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NBA_nowitzki2_250.jpgIt’s usually not a good idea to over-hype a series, because the practice can only backfire. A great playoff series will organically drum up interest, as NBA fans are drawn to good, competitive games. So those series’ don’t really need help on the front. If a series isn’t so great? Well, then hot air, hot presses, and hot…virtual ink (?) goes to waste for absolutely no reason. In general, it’s best to let the nature of each series speak for itself, and though analysis on the possible nature of a series is quite alright, promoting one series as a “can’t-miss” matchup or the highlight of a particular round is very misguided.

Now that I have that disclaimer out of the way: this is a can’t-miss matchup and the highlight of the first round.

The Mavs and the Spurs play each other so well so consistently that I refuse to believe this series will be anything but highly entertaining. The two franchises bring out the best in one another, and have done so ever since the Mavs rose from solid playoff team to serious contender based on the Spurs model. It’s impossible to deny the formative influence that San Antonio has had on Dallas, and that influence is just one of many reasons why their rivalry is so compelling.

At the heart of this series are, of course, Tim Duncan and Dirk Nowitzki. Duncan is the best Spur even if he’s no longer the most important, and despite the half-step he’s lost this season, TD is still one of the league’s most effective bigs. Nowitzki is a scoring machine, and while he’s never lit a candle to Duncan defensively, his ability to anchor an offense from the high and low post is somehow immune to the Spurs’ typically excellent defense.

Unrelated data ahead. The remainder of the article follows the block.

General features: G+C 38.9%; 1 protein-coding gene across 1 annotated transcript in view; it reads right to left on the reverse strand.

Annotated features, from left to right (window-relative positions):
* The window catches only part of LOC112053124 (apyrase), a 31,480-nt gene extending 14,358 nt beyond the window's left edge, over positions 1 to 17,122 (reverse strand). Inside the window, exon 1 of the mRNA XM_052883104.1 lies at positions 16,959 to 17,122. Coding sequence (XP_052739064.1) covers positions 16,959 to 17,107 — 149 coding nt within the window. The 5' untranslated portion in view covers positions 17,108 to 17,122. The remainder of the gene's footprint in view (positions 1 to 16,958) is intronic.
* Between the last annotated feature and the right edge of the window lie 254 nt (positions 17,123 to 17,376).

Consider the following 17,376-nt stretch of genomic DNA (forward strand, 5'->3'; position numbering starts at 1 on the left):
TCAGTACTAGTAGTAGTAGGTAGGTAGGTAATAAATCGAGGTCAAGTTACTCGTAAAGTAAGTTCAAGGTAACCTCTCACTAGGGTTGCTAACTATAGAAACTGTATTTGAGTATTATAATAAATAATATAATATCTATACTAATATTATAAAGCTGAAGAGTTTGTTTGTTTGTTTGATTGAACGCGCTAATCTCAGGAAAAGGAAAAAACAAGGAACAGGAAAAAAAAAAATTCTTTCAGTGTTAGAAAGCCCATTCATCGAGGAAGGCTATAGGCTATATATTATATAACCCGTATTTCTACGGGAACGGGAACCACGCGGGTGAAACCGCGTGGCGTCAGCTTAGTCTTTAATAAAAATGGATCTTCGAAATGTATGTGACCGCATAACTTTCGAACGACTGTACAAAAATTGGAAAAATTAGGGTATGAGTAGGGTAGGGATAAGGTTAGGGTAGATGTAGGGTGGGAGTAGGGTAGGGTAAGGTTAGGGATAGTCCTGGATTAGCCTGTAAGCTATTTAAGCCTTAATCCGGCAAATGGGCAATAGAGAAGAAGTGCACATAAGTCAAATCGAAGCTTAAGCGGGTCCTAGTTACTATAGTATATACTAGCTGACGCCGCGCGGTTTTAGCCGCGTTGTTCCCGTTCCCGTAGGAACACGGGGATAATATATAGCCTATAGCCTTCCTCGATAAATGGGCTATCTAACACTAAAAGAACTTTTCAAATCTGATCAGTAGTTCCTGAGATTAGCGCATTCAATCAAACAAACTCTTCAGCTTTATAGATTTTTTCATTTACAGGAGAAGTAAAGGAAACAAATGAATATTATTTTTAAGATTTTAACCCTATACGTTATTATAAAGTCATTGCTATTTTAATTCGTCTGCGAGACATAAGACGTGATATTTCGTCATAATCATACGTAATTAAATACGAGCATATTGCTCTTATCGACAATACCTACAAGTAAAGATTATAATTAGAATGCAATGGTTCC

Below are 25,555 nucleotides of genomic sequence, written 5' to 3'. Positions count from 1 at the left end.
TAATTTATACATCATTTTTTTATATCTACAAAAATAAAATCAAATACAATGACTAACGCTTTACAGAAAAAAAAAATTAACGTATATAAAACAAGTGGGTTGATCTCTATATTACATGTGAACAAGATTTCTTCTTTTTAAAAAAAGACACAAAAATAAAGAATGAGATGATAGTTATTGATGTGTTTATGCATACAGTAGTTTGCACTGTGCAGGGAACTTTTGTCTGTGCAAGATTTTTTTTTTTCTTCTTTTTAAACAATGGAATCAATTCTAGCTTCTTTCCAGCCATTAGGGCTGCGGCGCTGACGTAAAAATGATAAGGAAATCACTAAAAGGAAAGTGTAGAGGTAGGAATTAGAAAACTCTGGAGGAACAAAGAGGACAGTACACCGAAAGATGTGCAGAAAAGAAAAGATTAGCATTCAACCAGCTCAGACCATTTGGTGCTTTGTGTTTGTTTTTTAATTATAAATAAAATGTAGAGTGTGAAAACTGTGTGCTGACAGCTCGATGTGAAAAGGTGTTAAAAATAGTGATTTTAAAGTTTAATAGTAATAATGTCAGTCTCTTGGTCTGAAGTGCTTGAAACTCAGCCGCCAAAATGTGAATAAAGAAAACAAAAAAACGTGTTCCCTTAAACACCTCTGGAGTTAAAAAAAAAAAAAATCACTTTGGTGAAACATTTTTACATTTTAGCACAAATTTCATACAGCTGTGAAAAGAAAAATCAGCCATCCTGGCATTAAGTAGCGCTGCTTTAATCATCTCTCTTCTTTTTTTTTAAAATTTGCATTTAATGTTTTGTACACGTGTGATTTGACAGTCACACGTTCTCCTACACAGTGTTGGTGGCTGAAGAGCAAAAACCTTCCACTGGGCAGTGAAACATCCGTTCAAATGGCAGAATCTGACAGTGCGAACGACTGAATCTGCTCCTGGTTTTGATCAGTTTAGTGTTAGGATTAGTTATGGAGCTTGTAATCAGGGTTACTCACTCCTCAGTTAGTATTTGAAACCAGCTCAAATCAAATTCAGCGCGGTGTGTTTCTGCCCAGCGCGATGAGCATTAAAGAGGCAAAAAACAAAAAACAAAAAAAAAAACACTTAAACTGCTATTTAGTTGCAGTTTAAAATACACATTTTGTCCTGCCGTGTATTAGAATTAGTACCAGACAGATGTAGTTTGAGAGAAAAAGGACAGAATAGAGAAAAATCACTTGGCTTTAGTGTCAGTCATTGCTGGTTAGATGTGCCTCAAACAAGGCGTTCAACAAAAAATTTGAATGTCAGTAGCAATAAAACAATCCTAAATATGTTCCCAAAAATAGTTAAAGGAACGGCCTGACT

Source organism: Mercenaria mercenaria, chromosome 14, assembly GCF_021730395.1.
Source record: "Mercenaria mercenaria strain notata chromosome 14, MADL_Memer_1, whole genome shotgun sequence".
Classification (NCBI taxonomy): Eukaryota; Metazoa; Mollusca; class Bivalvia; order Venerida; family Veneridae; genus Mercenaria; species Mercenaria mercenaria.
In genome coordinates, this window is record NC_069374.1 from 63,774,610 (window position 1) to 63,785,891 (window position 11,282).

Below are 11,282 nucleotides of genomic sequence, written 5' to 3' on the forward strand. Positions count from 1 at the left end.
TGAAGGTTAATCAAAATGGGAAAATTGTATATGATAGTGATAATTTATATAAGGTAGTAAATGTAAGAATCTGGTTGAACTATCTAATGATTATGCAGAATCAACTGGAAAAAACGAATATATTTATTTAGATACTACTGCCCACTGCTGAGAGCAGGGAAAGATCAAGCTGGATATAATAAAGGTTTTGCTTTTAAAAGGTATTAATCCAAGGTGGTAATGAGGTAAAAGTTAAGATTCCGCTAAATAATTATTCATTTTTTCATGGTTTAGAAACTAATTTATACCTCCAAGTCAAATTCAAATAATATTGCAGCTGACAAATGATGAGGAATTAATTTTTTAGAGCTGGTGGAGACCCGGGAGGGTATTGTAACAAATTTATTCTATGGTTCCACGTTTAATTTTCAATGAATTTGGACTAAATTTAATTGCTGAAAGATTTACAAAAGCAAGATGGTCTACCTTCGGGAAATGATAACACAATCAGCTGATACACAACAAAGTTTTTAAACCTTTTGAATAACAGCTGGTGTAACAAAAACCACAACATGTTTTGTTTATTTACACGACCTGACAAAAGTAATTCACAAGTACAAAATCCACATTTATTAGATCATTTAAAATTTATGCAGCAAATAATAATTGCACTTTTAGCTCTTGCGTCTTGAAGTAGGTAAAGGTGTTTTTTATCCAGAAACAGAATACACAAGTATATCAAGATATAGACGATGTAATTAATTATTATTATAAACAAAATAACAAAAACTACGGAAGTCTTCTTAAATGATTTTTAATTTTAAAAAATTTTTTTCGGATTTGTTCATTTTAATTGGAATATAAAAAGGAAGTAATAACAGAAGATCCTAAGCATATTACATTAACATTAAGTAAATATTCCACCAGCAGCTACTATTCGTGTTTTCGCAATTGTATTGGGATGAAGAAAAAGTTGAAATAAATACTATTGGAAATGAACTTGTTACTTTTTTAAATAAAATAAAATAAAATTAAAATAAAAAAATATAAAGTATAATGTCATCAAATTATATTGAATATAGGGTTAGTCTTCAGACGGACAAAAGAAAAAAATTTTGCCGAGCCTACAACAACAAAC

All eyes in this series will be on Manu Ginobili, the man who not only kept the Spurs afloat down the stretch, but pushed them to new heights. It’s Manu’s return to prominence that has elevated the Spurs’ play, and his effectiveness could essentially determine this series. Otherwise, Dallas and San Antonio have so much balance that predicting the winner is pointless.

San Antonio will likely have the defensive edge and Dallas the offensive one, but those two strengths could easily flip based on a big scoring performance from Tony Parker or strong defense from Shawn Marion. Dallas has more depth, but they’re less consistent. San Antonio’s two quick point guards — Parker and George Hill — are tough to gauge because the former only recently returned from injury and the latter tweaked an ankle in the final game of the regular season. Dallas’ two centers have the size and strength to help limit Duncan, but how successful will they be?

There are so many questions left to be answered in this series, but the interesting thing is that the answers don’t indicate a huge swing one way or another. Even if Manu Ginobili keeps performing at an incredible level, that doesn’t mean San Antonio wins handily. Even if Shawn Marion and Caron Butler completely lock him down, that doesn’t mean Dallas wins easily. There are so many small, minute advantages still in play, but the sheer quantity minimizes the effect of each variable.

We know so much about these teams and how they play each other, but they’re so close that there’s literally no way to tell how it’s going to down tonight. That’s what makes this series a must-watch, and the history between the teams, their division rivalry, and geographic proximity are just supplementary bonuses.